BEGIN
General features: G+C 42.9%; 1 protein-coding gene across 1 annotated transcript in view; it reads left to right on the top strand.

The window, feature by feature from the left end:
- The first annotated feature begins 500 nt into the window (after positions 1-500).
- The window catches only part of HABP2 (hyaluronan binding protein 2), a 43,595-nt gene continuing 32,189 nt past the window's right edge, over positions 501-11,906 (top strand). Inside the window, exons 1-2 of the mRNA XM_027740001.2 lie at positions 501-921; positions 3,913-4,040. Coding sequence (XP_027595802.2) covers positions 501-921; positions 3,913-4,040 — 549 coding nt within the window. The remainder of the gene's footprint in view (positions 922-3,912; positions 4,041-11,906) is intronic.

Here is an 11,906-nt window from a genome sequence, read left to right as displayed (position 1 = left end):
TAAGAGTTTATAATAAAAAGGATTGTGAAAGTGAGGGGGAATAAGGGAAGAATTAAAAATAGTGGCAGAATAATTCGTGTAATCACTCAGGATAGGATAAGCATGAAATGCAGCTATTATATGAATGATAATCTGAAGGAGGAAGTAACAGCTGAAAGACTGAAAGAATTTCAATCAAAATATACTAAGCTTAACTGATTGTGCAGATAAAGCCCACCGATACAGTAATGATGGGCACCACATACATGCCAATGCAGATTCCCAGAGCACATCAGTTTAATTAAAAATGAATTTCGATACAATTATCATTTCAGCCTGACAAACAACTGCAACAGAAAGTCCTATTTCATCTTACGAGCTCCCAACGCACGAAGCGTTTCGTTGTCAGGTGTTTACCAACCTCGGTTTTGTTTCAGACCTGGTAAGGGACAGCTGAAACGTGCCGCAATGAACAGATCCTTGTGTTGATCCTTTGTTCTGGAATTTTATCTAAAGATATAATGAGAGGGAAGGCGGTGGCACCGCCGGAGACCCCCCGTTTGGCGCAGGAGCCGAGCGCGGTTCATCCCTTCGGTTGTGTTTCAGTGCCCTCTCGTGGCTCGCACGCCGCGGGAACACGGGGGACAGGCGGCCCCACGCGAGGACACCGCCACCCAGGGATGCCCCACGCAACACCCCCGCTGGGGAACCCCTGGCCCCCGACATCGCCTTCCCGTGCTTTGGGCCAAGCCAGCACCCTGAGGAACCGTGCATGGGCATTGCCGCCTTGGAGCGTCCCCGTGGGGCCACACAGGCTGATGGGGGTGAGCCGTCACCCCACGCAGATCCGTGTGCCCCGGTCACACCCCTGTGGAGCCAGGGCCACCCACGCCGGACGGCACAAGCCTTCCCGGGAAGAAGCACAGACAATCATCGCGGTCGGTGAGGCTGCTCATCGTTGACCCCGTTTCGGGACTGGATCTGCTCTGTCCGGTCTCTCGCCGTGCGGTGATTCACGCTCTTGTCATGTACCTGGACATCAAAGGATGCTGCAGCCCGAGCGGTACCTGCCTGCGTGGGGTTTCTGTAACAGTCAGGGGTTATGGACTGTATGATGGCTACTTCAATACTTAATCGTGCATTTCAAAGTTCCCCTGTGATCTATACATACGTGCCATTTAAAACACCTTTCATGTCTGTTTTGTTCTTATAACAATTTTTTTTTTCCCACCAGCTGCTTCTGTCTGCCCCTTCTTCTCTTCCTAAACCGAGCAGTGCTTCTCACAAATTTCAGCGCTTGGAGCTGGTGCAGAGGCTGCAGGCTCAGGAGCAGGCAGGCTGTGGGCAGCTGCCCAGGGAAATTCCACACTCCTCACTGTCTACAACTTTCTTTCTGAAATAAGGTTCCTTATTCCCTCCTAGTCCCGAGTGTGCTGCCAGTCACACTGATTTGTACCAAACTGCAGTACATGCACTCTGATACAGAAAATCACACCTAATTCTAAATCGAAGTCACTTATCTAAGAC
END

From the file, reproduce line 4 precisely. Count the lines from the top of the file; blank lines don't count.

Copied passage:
- The window catches only part of HABP2 (hyaluronan binding protein 2), a 43,595-nt gene continuing 32,189 nt past the window's right edge, over positions 501-11,906 (top strand). Inside the window, exons 1-2 of the mRNA XM_027740001.2 lie at positions 501-921; positions 3,913-4,040. Coding sequence (XP_027595802.2) covers positions 501-921; positions 3,913-4,040 — 549 coding nt within the window. The remainder of the gene's footprint in view (positions 922-3,912; positions 4,041-11,906) is intronic.